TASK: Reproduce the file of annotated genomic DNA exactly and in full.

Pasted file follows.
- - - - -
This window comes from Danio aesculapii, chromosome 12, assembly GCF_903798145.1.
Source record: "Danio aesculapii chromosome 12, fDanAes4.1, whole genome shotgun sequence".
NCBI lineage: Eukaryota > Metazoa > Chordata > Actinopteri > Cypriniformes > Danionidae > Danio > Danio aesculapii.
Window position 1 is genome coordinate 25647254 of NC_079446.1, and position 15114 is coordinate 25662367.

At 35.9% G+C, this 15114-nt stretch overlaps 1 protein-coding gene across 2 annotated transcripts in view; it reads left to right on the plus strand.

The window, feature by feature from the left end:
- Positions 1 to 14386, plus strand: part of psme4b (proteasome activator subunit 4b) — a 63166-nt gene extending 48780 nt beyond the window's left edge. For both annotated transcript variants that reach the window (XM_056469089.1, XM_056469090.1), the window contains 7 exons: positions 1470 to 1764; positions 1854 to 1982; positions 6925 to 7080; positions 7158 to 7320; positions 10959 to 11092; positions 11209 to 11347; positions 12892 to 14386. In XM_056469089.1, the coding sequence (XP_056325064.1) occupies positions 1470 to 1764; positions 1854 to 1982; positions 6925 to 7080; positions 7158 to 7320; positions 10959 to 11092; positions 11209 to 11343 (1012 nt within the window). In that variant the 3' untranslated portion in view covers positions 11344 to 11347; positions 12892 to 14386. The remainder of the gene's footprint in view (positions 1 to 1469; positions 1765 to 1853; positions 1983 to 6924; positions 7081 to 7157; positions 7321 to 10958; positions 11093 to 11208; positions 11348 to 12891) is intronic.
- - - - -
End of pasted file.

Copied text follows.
This window comes from Danio aesculapii, chromosome 12, assembly GCF_903798145.1.
Source record: "Danio aesculapii chromosome 12, fDanAes4.1, whole genome shotgun sequence".
NCBI lineage: Eukaryota > Metazoa > Chordata > Actinopteri > Cypriniformes > Danionidae > Danio > Danio aesculapii.
Window position 1 is genome coordinate 25647254 of NC_079446.1, and position 15114 is coordinate 25662367.

At 35.9% G+C, this 15114-nt stretch overlaps 1 protein-coding gene across 2 annotated transcripts in view; it reads left to right on the plus strand.

The window, feature by feature from the left end:
- Positions 1 to 14386, plus strand: part of psme4b (proteasome activator subunit 4b) — a 63166-nt gene extending 48780 nt beyond the window's left edge. For both annotated transcript variants that reach the window (XM_056469089.1, XM_056469090.1), the window contains 7 exons: positions 1470 to 1764; positions 1854 to 1982; positions 6925 to 7080; positions 7158 to 7320; positions 10959 to 11092; positions 11209 to 11347; positions 12892 to 14386. In XM_056469089.1, the coding sequence (XP_056325064.1) occupies positions 1470 to 1764; positions 1854 to 1982; positions 6925 to 7080; positions 7158 to 7320; positions 10959 to 11092; positions 11209 to 11343 (1012 nt within the window). In that variant the 3' untranslated portion in view covers positions 11344 to 11347; positions 12892 to 14386. The remainder of the gene's footprint in view (positions 1 to 1469; positions 1765 to 1853; positions 1983 to 6924; positions 7081 to 7157; positions 7321 to 10958; positions 11093 to 11208; positions 11348 to 12891) is intronic.